Royal Mail has failed to have a record £50m fine from Ofcom overturned.
The fine, announced in August 2018, related to its actions in 2014 when Whistl, then known as TNT, was trying to become its first competitor in wholesale mail delivery.
Ofcom’s investigation followed a complaint by Whistl that Royal Mail had abused its dominant market position.
Royal Mail challenged the fine, but on Tuesday, the Competition Appeal Tribunal dismissed its application.
An Ofcom spokesperson said: “We found that Royal Mail pursued a deliberate strategy of pricing discrimination against Whistl, which was its only major competitor for delivering business mail.
“Royal Mail had a special responsibility to ensure its behaviour was not anti-competitive.
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“We hope that our fine, which has been upheld in full by the Tribunal, will ensure that Royal Mail and other powerful companies take their legal duties very seriously.”
Ofcom’s investigation had found that Royal Mail price rises in 2014 meant any wholesale customers, such as Whistl, which wanted to compete with it would have to pay higher prices in the remaining areas where it used Royal Mail for delivery.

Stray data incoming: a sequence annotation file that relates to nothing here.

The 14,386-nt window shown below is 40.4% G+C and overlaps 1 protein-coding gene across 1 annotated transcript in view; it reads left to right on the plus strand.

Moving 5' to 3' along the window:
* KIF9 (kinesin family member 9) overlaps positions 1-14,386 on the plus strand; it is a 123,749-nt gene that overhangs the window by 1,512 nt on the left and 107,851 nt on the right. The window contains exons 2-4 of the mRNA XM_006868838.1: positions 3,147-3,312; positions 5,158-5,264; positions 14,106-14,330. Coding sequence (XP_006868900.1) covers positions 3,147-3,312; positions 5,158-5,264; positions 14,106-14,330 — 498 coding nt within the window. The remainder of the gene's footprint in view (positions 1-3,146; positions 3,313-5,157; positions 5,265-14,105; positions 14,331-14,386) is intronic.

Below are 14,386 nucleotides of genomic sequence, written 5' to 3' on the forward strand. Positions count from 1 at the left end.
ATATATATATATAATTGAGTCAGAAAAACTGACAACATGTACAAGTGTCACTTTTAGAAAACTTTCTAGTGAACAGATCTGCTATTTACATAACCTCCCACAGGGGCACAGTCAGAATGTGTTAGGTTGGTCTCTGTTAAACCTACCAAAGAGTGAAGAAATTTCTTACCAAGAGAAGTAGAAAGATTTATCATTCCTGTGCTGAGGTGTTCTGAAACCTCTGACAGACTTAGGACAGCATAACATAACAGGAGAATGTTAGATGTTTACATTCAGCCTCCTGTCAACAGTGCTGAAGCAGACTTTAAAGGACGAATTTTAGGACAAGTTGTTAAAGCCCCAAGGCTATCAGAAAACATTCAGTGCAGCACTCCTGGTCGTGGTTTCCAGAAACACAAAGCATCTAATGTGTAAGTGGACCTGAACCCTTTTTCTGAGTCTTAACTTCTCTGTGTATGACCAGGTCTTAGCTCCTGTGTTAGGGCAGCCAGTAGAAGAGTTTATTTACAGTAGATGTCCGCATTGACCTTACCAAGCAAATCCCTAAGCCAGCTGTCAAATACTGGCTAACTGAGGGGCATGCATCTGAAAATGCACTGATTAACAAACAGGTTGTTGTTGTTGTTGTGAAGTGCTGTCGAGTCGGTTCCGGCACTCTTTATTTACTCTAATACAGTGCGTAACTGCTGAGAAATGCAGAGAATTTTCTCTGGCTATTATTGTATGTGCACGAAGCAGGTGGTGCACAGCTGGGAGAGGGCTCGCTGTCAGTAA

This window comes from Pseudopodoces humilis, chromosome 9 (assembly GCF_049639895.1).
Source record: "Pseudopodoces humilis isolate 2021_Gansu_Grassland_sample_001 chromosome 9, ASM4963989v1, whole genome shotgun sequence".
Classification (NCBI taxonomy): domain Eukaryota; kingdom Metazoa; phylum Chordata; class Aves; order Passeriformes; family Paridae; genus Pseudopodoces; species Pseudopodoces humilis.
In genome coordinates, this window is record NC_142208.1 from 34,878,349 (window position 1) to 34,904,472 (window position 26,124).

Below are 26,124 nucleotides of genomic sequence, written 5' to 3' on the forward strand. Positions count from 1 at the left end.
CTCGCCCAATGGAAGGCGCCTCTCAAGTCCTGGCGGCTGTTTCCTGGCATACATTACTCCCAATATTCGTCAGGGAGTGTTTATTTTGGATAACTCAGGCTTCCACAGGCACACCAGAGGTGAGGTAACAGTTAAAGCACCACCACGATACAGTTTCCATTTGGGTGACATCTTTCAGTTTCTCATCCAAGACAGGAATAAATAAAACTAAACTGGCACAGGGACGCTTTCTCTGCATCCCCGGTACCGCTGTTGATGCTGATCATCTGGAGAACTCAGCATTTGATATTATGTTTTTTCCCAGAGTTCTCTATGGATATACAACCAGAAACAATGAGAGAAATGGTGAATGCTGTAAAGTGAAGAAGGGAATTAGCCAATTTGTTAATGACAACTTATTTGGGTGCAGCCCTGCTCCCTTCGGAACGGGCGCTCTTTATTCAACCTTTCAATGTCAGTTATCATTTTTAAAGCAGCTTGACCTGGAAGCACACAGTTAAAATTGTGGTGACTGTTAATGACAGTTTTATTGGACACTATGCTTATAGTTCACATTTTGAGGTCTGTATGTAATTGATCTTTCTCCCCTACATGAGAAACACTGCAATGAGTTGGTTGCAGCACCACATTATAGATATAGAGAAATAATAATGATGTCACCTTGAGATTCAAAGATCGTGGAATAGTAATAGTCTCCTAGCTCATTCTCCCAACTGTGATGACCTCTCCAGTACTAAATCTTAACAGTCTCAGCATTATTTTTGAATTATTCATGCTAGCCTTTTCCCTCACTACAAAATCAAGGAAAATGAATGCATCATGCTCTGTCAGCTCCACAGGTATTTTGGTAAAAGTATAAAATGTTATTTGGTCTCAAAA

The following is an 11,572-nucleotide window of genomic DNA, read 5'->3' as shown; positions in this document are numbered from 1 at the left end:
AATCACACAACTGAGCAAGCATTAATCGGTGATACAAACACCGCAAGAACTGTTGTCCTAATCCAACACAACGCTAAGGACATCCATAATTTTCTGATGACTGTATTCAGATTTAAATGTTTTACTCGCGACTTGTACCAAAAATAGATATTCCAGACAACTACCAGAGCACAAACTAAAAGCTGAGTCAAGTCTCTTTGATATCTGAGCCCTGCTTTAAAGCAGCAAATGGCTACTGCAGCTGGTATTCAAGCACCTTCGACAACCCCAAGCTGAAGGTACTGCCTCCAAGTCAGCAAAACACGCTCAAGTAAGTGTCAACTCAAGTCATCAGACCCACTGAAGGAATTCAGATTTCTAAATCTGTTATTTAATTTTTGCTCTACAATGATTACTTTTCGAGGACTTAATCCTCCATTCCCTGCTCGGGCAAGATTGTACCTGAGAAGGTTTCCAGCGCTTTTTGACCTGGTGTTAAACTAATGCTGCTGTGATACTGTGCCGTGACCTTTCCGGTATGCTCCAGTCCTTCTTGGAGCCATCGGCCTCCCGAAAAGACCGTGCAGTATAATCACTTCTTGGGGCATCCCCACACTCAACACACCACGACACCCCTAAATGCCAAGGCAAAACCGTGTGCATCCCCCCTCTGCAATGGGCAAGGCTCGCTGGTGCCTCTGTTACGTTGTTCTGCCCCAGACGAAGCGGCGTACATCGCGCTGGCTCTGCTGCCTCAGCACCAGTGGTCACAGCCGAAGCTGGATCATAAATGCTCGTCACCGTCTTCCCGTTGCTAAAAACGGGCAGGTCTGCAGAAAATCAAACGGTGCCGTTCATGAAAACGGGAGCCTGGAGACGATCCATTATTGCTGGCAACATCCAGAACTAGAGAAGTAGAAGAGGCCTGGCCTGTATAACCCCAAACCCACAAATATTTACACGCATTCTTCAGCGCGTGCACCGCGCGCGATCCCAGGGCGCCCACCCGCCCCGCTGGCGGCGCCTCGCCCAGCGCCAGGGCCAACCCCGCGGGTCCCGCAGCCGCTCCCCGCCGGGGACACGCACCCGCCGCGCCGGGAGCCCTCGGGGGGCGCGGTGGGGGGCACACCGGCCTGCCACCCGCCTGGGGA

Whistl said it was pleased that the Ofcom ruling had been upheld.
“Royal Mail’s actions had a hugely negative impact on investment in, and the competitive health of, the UK postal sector,” Whistl said.
Whistl said it was now looking at its options to decide whether to seek damages.
Royal Mail did not immediately comment on Tuesday’s decision, but at the time, it said it had raised prices to protect the Universal Service, which means post is charged at the same rate, regardless of where it is sent across the UK.
Unlike its competitors, it is required to continue providing such pricing.
The CAT decision was announced as Royal Mail was asking the High Court to stop a postal strike, claiming that the ballot of workers had “potential irregularities”.
A strike threatens to disrupt postal voting in the run-up to the general election, as well as Christmas post.
Royal Mail says the the strike ballot “was unlawful and, therefore, null and void”, but the Communications Workers Union “refutes” Royal Mail’s claim.
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